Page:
Newborn Tests and Care
Why does my baby need newborn screening tests?
Although most babies are healthy when they are born, every U.S. state requires that newborn screening tests be performed on all babies to identify those that may look healthy but have a rare and/or serious health problem. If problems are found early, treatment can help prevent serious medical problems or death.
How will my baby be tested?
After your baby is born, a doctor or nurse will perform a series of tests to determine your baby’s physical condition. A routine evaluation, called the Apgar test, is used to identify whether your baby needs urgent medical care. After delivery, your baby will also be given a vitamin K shot, eye drops, a hepatitis B vaccine and several other newborn screening tests including a hearing test.
What happens during an Apgar test?
During an Apgar test, your baby’s heart rate, breathing, reflex response, muscle tone, and skin coloration are measured. These five signs are evaluated at one minute after birth and at five minutes after birth. Each test is given a score between zero and ten, and the five scores are added together to make up the Apgar score.
What does the Apgar score mean?
If your baby has an Apgar score of seven or more, he or she is probably in good physical condition. A baby rarely scores a perfect 10, because his or her skin color may be slightly blue until he or she warms up. A low Apgar score may indicate problems with your baby’s heart or lungs. It may also be the result of a difficult labor. Your baby may be in good physical condition, but have a low score immediately after birth. Premature babies may score low because of immature development in the womb. Keep in mind that your baby’s Apgar score does not predict his or her future health.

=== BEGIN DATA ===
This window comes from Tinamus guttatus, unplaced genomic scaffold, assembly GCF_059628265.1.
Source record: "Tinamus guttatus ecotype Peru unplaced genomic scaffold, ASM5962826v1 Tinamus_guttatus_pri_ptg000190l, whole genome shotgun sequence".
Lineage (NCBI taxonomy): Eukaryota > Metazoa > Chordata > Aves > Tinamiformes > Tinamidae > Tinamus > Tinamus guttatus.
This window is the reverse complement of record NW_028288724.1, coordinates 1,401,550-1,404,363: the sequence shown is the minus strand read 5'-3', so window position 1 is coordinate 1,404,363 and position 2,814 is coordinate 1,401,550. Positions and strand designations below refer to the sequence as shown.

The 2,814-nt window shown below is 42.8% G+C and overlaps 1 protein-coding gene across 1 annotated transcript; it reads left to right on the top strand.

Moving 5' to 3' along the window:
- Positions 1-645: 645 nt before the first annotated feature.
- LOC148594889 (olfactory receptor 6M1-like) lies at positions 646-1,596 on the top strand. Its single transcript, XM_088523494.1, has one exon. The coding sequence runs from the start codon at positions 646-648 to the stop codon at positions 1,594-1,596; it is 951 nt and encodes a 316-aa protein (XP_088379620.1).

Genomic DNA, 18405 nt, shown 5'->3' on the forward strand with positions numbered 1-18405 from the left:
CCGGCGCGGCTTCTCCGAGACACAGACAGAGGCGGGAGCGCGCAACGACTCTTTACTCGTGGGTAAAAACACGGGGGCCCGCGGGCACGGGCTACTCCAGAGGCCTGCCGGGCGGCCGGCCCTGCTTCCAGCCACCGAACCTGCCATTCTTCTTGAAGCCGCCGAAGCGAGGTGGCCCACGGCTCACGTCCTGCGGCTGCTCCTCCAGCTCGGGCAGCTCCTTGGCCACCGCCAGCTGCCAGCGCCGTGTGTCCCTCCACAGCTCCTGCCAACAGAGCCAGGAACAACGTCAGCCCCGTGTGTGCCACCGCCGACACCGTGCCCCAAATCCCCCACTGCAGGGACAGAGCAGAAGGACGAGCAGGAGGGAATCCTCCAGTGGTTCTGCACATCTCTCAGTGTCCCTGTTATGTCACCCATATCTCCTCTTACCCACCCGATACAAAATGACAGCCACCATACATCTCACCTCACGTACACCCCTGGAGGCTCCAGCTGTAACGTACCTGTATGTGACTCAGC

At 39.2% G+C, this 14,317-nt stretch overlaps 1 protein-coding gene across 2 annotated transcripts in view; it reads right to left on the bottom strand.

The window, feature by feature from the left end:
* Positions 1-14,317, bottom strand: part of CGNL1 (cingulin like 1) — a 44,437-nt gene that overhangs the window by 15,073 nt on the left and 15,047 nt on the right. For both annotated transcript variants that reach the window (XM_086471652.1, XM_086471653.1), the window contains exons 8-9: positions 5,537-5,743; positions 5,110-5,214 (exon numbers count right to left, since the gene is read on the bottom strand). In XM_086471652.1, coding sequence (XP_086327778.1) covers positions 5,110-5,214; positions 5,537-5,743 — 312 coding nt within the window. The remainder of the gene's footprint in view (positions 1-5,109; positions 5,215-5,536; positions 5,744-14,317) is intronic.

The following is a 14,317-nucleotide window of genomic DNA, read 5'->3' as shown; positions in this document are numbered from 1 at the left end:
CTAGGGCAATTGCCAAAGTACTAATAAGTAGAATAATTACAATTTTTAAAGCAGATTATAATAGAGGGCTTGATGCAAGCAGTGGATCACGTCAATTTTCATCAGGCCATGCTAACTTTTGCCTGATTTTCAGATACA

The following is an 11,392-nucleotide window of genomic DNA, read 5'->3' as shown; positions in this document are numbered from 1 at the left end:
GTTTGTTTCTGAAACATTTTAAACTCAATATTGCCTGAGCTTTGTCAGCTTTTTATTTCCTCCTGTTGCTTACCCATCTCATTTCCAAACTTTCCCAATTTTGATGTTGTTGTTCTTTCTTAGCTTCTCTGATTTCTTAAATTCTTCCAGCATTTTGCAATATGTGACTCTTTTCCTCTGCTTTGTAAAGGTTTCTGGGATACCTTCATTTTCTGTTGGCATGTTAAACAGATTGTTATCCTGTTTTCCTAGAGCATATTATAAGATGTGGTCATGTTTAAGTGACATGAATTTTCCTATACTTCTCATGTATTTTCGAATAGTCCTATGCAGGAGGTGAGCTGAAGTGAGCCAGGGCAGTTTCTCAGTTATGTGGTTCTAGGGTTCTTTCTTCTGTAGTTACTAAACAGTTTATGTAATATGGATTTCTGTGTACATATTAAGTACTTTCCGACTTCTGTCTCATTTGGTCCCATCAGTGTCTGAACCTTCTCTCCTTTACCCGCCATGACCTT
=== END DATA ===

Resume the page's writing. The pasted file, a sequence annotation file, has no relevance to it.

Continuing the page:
After your baby is born, an umbilical cord gas will be performed. The doctor will clamp off a section of the umbilical cord and take 2 blood samples. This test tells us how well a baby was exchanging oxygen at birth.
Before you leave the hospital, a nurse will also take a few drops of blood from your baby’s heel. The hospital will send the blood sample to a newborn screening lab. In addition, your baby will be screened for hearing loss with one or two quick noninvasive tests using a tiny earphone, microphone, or both. A painless pulse oximetry test using skin sensors also will be performed to measure the oxygen levels in your baby’s blood. Low blood oxygen levels can be a sign of a serious heart defect that can be corrected with surgery.
How will I get the results of the test?
The results of some tests (eg, hearing and pulse oximetry) may be available before you leave the hospital. Blood test results will be available from your baby’s health care provider after you leave the hospital. You will be notified by your baby’s health care provider or state health department if further testing is needed. Ask about results when you see your baby’s health care provider. Make sure that your hospital and your baby’s health care provider have your correct address and phone number.